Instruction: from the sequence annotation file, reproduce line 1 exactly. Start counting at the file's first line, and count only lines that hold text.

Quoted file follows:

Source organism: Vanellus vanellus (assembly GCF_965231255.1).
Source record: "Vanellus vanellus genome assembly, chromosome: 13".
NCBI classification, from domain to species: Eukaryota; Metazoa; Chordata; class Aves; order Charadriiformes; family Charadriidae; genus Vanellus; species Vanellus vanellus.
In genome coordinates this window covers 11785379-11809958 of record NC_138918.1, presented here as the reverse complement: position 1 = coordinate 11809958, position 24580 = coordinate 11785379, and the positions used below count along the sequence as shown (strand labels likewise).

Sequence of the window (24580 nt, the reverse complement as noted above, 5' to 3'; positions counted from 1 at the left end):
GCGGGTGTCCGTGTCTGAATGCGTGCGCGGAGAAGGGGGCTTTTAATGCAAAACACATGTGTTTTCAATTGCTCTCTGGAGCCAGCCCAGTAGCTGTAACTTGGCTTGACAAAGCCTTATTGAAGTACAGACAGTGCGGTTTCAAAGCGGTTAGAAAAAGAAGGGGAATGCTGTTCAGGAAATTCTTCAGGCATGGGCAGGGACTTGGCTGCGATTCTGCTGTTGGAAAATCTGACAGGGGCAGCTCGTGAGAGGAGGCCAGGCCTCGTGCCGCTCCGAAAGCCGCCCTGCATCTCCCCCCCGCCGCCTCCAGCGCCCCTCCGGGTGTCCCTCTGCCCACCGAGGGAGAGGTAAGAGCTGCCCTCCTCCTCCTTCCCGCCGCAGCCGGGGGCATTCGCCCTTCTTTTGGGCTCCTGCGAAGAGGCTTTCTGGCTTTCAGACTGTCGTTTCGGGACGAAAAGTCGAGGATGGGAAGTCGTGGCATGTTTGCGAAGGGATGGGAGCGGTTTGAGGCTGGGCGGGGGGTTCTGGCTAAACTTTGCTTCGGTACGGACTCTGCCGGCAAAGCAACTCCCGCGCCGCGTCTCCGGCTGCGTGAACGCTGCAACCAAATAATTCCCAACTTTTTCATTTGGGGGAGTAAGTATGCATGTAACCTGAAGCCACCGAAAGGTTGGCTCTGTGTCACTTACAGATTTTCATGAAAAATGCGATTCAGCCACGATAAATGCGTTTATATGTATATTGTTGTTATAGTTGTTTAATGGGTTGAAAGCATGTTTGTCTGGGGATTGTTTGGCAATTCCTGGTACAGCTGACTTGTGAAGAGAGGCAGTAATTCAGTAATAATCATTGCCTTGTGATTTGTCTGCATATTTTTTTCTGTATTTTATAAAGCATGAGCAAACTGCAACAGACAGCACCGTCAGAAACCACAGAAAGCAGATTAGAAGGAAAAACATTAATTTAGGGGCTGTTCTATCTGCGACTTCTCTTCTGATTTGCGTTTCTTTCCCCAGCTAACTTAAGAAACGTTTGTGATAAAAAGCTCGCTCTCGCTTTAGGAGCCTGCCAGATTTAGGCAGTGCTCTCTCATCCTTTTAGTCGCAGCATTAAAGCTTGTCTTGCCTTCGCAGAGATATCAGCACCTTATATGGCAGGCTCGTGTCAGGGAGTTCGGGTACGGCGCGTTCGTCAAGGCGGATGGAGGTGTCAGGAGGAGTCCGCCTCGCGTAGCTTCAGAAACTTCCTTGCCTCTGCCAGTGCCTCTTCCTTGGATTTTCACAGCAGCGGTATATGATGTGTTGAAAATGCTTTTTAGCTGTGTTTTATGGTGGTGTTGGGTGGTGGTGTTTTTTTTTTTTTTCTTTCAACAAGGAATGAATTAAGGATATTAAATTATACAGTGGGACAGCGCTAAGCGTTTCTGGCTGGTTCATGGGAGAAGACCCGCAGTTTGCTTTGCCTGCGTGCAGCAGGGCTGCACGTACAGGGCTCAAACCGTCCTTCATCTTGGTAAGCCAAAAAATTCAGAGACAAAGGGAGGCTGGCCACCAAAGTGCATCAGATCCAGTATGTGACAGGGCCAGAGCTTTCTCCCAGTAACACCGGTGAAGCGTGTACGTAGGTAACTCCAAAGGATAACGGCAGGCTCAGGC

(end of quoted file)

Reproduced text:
Source organism: Vanellus vanellus (assembly GCF_965231255.1).